Sunday, December 18, 2011
How to Re-wire a Potted Motor, Part 8: Motor Housing Removal
Now that we’ve got the motor leads disconnected (as shown in Part 7), we need to remove the motor housing in order to access the motor.
To get to the motor housing, we first need to remove the handwheel. I would ordinarily also disassemble and remove the bobbin winding assembly, but because that is an operation in its own right, I will save that for another entry and leave it attached to the motor housing. (Leaving the bobbin winding assembly on is not “standard operating procedure” for me, but as long as we are careful, we should be fine.)
We start by loosening the set screw in the stop motion wheel:
Don’t take it out all the way, just loosen it to the point shown in the photo below. Leave it in place to reduce the chance of losing it (I often see these missing on Singers I acquire). We only need to loosen it enough to get the stop motion wheel off.
Unscrew the silver stop motion wheel. Unlike the photo, in reality you’d have to use your other hand to hold the handwheel steady, but my other hand is holding the camera. Remove it carefully, keeping at least four fingers on it at all times, so it doesn’t fall out and chip the enamel on the handwheel (been there, done that).
Next pull the washer out by pinching one of the protrusions between two fingernails. If you’re not careful with the washer it, too, can suddenly fall out and chip the handwheel's enamel.
Now grasp the handwheel firmly and pull towards you. If it doesn’t slide off easily, wiggle it north-south and east-west while pulling it towards you.
Even with old grease sticking it in place, it should eventually come off with just hand pressure. (If it does not, tell me in the comments and I’ll prepare another entry showing you what to do.)
Now we turn our attention to the handwheel, and a choice of how to proceed. My preference is to clean parts as they come off of the machine, so I can store them clean while I finish the job. I also don’t like to handle dirty parts and then work on electrical stuff. So before I go any further I’m going to give this handwheel, the fiber gear, and the handwheel housing a cursory cleaning. You can of course skip ahead, because we’re on the internet and I can’t see you. And if I can’t see you, I can’t nag you.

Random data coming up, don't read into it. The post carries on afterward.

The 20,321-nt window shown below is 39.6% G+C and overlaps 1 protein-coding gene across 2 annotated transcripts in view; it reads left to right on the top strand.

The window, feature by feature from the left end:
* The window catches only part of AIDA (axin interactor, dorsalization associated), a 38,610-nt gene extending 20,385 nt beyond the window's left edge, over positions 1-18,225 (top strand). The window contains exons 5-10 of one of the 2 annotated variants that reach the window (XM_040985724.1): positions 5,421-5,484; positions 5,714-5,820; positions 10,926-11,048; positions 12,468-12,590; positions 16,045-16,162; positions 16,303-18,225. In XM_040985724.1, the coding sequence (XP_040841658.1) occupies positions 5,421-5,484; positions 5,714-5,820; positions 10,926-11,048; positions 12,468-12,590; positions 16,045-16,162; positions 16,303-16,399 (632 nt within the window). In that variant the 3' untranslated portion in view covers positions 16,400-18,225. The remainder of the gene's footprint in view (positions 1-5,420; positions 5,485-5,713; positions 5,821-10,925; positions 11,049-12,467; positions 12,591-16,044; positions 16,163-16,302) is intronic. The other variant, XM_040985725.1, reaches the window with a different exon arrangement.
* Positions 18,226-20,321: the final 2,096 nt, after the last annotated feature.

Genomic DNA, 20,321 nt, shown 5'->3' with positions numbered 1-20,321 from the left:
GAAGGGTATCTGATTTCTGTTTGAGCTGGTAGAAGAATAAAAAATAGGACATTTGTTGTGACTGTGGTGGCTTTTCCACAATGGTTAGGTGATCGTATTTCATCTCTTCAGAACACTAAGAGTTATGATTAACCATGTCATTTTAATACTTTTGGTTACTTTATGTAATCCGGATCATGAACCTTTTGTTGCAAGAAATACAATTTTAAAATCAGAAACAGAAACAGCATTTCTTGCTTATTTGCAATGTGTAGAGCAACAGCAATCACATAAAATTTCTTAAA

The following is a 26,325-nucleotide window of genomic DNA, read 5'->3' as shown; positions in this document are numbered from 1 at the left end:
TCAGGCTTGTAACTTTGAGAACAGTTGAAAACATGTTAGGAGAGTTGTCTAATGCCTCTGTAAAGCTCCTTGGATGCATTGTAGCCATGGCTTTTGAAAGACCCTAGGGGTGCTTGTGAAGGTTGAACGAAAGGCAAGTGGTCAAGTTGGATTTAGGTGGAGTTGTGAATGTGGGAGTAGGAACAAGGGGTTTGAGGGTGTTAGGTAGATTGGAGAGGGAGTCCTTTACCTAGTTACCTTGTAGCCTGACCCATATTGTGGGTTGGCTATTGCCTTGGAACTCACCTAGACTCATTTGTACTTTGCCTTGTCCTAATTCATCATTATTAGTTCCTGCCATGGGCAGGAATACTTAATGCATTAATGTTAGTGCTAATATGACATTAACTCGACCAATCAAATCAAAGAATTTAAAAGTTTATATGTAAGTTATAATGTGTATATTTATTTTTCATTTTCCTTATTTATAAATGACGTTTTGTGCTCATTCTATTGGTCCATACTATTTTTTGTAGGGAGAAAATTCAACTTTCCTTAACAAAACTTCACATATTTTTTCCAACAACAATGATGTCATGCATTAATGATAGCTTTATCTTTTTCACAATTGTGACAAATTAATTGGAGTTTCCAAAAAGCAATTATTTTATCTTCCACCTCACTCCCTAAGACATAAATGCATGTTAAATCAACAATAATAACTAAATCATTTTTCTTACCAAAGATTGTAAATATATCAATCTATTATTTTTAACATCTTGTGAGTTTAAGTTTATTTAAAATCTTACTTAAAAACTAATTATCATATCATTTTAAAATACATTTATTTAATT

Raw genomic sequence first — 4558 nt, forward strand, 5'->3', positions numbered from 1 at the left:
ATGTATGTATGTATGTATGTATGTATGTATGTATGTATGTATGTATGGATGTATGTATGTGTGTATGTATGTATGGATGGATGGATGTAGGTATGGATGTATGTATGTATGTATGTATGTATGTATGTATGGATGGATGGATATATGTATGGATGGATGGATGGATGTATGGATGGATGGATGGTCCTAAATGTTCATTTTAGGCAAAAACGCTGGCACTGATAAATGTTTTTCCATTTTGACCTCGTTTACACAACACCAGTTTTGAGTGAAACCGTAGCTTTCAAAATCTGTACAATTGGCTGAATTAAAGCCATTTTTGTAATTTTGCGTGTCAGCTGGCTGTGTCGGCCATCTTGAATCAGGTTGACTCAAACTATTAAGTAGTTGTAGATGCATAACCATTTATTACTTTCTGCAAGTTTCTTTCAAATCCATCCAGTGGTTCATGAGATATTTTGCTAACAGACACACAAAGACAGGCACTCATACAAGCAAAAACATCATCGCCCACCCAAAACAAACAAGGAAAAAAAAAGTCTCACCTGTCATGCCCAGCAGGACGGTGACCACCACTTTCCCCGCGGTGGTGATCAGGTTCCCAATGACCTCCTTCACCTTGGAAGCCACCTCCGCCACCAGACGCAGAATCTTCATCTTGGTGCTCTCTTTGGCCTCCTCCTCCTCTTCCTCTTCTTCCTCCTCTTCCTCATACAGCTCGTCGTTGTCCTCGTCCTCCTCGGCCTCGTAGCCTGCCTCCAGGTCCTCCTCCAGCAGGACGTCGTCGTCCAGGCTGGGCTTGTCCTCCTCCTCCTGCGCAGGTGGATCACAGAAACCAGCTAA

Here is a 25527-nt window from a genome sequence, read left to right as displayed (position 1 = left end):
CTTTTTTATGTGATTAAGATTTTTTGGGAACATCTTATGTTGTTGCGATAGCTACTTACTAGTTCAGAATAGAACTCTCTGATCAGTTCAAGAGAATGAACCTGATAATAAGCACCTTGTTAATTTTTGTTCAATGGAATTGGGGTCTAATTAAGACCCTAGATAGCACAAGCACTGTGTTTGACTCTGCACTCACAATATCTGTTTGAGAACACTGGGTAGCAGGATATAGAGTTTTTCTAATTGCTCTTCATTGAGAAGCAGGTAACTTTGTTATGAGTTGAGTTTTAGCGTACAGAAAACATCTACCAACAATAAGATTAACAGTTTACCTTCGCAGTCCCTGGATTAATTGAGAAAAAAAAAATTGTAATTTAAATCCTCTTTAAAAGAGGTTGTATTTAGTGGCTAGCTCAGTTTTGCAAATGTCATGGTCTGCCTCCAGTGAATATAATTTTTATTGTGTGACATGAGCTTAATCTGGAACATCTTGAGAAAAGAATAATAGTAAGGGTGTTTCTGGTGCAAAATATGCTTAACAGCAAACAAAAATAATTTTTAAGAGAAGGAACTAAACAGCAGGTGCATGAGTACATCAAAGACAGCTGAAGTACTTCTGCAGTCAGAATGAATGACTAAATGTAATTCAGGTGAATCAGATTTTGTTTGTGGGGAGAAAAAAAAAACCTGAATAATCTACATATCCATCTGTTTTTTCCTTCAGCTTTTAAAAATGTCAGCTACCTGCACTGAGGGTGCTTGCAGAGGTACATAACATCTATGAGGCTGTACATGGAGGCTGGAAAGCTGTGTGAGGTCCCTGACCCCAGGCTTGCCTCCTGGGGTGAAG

To clean the handwheel’s innards I use these two implements that I bought for a few bucks at an art supply store, I believe they’re used for sculpting clay. (You don't need to buy these, read on.)
The one on top has a flexible metal tip. The one on the bottom has a silicone tip, here’s a close-up:
I use the metal one on the metal parts and the top of the gear, scraping the grease off.
The silicone one I use to “squeegee” between the gear teeth.
Every morning when I get my coffee-to-go at the diner, the diner guy gives me a wad of napkins. He probably thinks I’m going to use them to wipe my mouth after drinking the coffee, and he’s wrong.
I could do a whole entry on how to clean a handwheel, and one day I will. But I have to finish this series first. In any case, I get the wheel looking like this:
You don’t have to get it that obsessively clean, but I’d at least get the bulk of the old, hardened grease off of the thing. If you don’t want to buy the tools I mentioned above, you can probably find something in your kitchen. I wouldn’t recommend toothpicks--you don’t want splinters in the gear teeth--but maybe some plastic utensils, or one of those little plastic swords they put in cocktails.
If you clean the black part, I’d advise not to use anything other than a wet Q-tip and a lot of elbow grease. The bobbin winder tire rides on the inside of the handwheel, and if there’s anything slippery on it, like the sewing machine oil some people use to clean their machines, the tire will slip and the oil will eventually rot the rubber.
Handwheel finished, now we turn to the housing. In this case it’s pretty filthy; this machine is from 1937 so the lint is probably historic.
I remove the lint and hair with a small bristle vacuum attachment.
Then I go at the inside with the metal clay tool and burn through some more diner napkins.
Afterwards I scrub the insides with Q-tips moistened with rubbing alcohol. (If you go this route, be careful not to spill any alcohol on the outside of the machine. Alcohol is fine on bare metal, but it will eat through, and ruin, the exterior finish.)
Now it looks a damn sight better than before:
More importantly, with all of the excess grease gone, now I can actually see the two mounting screws inside.
We need to remove those two screws. A Brownells bit #360-6 fits perfectly. These two screws are often in there REALLY tight, so I often stand up and lean my body weight into the screwdriver, really pressing it into the screw, and then begin loosening it. To do this I often have to hold the machine with my other hand, but again, my other hand is holding the camera.
Once the screws have been removed, here’s how we’re going to remove the housing. You know how in the movies, when somebody’s fake-driving and just wiggling the steering wheel back and forth? That’s the motion we need. Do this GENTLY, please, and use both hands. My left hand is on the camera, but should be where the red lines are in the photo below. Be careful NOT to grab the bobbin winder assembly.
The extremity of the tilting of the housing is exaggerated in these photos, just to give you the idea. Do this as gently as possible!
As you continue wiggling the housing back and forth like a steering wheel, pull it towards you. Eventually you’ll feel it loosen and you can slide it off of the shaft. Easy does it.
Now your motor’s off. Set it down and go pour yourself a cocktail (even though you might be out of swords).
Go on to Part 9: Removing the Grease Wicks